The history of Unfading Purple (Trinity Slate) natural roofing slate from Newfoundland, Canada

Posted By On 17 Oct 2018

Trinity Slate’s unfading purple slate was discovered in 1497.  In the mid 1800’s, almost four hundred years later, excellent and extensive slate deposits were found – the oldest slate deposits in North America.

A Cambrian formation, similar to the famous slate deposits of Wales, which date back over 500 million years.  These slates were subjected to the greatest metamorphic compression. As a result, they are the hardest and most durable slates in the world.


As early as the 1860’s, slates from Newfoundland were shipped to England and extensively in Newfoundland on homes and structures since the late 1800’s.  Trinity slates provides a vivid color, virtually maintenance free and proven to withstand the harsh Newfoundland climate.


Newfoundland Slate Inc. was formed in 1990 and the slate was quarried in Burgoyne’s Cove on the east coast of Newfoundland.  Promoted as Trinity Slate the quarry produced; Trinity Heather, Trinity Plum Red, Hues of Heather, Trinity Variegated, Trinity Green.

The old stone barrack on Signal Hill was restored in 1994 with Newfoundland Slate’s Trinity Heather (Unfading Purple) roofing slate.

Signal Hill in St. John’s, Newfoundland was the site of the city’s harbour defences from the 17th century to the Second World War.  Under attack by French forces in June 1792 during the Seven Year’s War, commander Comte d’Haussonville successfully captured St. John’s.  On the morning of September 15, 1762, the Battle of Signal Hill took place when 200 English soldiers under the command of William Amherst  climbed the hill attacking the French infantry and catching them off guard. The French forces surrendered three days later.  This battle was the last of the Seven Year’s War and secured Great Britain as the prominent power in North America.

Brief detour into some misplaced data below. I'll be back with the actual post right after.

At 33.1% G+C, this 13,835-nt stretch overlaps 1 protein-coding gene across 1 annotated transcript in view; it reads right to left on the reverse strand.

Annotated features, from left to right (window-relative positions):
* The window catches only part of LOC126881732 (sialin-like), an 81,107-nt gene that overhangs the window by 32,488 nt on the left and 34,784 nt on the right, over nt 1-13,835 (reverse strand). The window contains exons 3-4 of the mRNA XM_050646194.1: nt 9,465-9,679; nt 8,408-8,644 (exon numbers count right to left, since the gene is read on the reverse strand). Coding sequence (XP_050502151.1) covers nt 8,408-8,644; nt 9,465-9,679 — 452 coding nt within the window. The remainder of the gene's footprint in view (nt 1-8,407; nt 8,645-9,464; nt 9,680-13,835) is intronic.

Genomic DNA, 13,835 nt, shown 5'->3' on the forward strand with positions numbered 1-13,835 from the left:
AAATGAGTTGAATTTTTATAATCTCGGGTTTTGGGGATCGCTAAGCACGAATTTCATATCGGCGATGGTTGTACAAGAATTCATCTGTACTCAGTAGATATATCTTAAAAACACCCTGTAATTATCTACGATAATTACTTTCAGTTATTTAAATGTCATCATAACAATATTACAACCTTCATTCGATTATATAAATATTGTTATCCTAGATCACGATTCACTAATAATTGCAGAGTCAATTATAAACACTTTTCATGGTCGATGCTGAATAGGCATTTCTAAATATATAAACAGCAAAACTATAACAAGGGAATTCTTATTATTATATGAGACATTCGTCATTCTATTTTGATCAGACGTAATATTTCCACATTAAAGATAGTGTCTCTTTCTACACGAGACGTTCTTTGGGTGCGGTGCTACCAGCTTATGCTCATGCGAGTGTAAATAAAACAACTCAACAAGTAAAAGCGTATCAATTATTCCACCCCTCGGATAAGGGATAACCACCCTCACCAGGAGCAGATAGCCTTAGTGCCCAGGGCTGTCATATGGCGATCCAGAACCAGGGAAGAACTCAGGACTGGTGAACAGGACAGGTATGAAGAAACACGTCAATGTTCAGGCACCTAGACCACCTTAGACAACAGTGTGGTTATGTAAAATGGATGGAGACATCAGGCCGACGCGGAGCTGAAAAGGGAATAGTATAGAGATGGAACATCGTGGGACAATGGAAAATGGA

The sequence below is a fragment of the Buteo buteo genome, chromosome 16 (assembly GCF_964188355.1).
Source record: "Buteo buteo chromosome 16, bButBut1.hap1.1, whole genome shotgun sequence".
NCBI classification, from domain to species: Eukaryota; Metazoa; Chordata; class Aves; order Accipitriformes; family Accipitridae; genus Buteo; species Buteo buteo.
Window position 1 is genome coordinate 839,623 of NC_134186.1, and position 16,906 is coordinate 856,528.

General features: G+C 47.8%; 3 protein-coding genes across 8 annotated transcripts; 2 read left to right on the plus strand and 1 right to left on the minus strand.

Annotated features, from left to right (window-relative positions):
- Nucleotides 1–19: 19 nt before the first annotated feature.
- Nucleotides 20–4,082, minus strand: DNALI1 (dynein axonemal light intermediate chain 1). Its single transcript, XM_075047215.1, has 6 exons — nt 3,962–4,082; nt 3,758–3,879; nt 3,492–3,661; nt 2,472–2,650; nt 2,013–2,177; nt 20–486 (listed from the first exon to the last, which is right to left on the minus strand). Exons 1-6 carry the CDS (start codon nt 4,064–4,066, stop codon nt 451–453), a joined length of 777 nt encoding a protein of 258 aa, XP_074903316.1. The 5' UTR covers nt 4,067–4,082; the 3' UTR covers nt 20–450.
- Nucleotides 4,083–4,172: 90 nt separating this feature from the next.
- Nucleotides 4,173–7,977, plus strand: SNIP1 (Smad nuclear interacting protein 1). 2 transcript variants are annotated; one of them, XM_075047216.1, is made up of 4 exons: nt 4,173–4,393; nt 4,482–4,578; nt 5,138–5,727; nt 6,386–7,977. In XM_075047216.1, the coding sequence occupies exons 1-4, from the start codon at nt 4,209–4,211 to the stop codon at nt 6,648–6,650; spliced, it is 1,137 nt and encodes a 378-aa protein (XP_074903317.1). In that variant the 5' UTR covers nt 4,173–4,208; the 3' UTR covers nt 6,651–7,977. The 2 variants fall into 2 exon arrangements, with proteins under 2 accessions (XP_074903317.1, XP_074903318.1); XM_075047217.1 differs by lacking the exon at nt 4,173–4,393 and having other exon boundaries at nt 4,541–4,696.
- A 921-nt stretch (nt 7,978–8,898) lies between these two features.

The Cabot Tower, built in 1897 to commemorate the 400th anniversary of John Cabot’s discovery of Newfoundland is a classic example of late Gothic revival style architecture.

Signal Hill’s old Barrack with Trinity Heather (Unfading Purple) natural roofing slate installed in 1994.

Signal Hill is also famous for receiving the first wireless transatlantic signal.  This  major international communication breakthrough took place in 1901, when Guglielmo Marconi using an antenna suspended 500 feet by kite  received the letter “S” in the Morse code from Cornwall, England.

Unfading Purple roofing slate quarried by Newfoundland Slate

Classified as S1 in accordance with ASTM specifications, Trinity Heather (Unfading Purple) roofing slate has demonstrated a life expectancy of over 150 years.




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